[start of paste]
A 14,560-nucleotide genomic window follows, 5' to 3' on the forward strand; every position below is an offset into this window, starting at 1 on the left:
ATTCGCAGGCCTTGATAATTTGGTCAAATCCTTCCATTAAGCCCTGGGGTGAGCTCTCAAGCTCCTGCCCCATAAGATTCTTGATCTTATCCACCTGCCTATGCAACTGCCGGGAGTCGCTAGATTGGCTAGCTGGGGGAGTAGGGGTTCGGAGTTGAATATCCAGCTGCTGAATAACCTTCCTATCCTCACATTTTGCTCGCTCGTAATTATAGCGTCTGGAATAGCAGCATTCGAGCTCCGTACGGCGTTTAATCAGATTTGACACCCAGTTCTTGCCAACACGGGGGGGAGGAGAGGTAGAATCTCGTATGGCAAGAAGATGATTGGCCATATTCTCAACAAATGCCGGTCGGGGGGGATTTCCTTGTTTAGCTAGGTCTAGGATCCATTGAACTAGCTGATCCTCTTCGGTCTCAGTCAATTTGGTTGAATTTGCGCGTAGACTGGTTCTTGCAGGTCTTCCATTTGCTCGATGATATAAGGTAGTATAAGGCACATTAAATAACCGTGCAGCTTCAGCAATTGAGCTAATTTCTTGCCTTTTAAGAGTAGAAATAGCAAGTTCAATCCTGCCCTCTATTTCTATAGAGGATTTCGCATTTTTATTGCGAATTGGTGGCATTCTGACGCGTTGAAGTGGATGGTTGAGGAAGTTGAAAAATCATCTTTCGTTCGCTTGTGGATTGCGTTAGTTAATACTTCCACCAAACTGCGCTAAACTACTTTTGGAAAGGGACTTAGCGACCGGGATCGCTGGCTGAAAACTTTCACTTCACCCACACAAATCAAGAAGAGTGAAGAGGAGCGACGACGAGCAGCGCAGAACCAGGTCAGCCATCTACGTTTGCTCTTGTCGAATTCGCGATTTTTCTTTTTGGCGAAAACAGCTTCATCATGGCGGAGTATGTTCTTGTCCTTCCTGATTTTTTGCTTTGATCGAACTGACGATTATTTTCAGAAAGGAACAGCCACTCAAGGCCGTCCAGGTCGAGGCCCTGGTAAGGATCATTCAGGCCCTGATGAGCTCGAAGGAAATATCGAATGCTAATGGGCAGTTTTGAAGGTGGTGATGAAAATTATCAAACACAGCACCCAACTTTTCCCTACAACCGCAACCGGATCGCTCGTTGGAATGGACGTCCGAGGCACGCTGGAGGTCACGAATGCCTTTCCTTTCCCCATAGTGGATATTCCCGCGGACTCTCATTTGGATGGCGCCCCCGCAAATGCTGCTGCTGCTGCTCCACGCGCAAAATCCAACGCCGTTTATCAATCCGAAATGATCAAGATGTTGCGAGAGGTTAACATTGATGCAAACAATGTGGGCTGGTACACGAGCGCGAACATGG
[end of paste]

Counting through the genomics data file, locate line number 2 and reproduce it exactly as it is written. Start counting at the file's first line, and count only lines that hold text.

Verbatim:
ATTCGCAGGCCTTGATAATTTGGTCAAATCCTTCCATTAAGCCCTGGGGTGAGCTCTCAAGCTCCTGCCCCATAAGATTCTTGATCTTATCCACCTGCCTATGCAACTGCCGGGAGTCGCTAGATTGGCTAGCTGGGGGAGTAGGGGTTCGGAGTTGAATATCCAGCTGCTGAATAACCTTCCTATCCTCACATTTTGCTCGCTCGTAATTATAGCGTCTGGAATAGCAGCATTCGAGCTCCGTACGGCGTTTAATCAGATTTGACACCCAGTTCTTGCCAACACGGGGGGGAGGAGAGGTAGAATCTCGTATGGCAAGAAGATGATTGGCCATATTCTCAACAAATGCCGGTCGGGGGGGATTTCCTTGTTTAGCTAGGTCTAGGATCCATTGAACTAGCTGATCCTCTTCGGTCTCAGTCAATTTGGTTGAATTTGCGCGTAGACTGGTTCTTGCAGGTCTTCCATTTGCTCGATGATATAAGGTAGTATAAGGCACATTAAATAACCGTGCAGCTTCAGCAATTGAGCTAATTTCTTGCCTTTTAAGAGTAGAAATAGCAAGTTCAATCCTGCCCTCTATTTCTATAGAGGATTTCGCATTTTTATTGCGAATTGGTGGCATTCTGACGCGTTGAAGTGGATGGTTGAGGAAGTTGAAAAATCATCTTTCGTTCGCTTGTGGATTGCGTTAGTTAATACTTCCACCAAACTGCGCTAAACTACTTTTGGAAAGGGACTTAGCGACCGGGATCGCTGGCTGAAAACTTTCACTTCACCCACACAAATCAAGAAGAGTGAAGAGGAGCGACGACGAGCAGCGCAGAACCAGGTCAGCCATCTACGTTTGCTCTTGTCGAATTCGCGATTTTTCTTTTTGGCGAAAACAGCTTCATCATGGCGGAGTATGTTCTTGTCCTTCCTGATTTTTTGCTTTGATCGAACTGACGATTATTTTCAGAAAGGAACAGCCACTCAAGGCCGTCCAGGTCGAGGCCCTGGTAAGGATCATTCAGGCCCTGATGAGCTCGAAGGAAATATCGAATGCTAATGGGCAGTTTTGAAGGTGGTGATGAAAATTATCAAACACAGCACCCAACTTTTCCCTACAACCGCAACCGGATCGCTCGTTGGAATGGACGTCCGAGGCACGCTGGAGGTCACGAATGCCTTTCCTTTCCCCATAGTGGATATTCCCGCGGACTCTCATTTGGATGGCGCCCCCGCAAATGCTGCTGCTGCTGCTCCACGCGCAAAATCCAACGCCGTTTATCAATCCGAAATGATCAAGATGTTGCGAGAGGTTAACATTGATGCAAACAATGTGGGCTGGTACACGAGCGCGAACATGG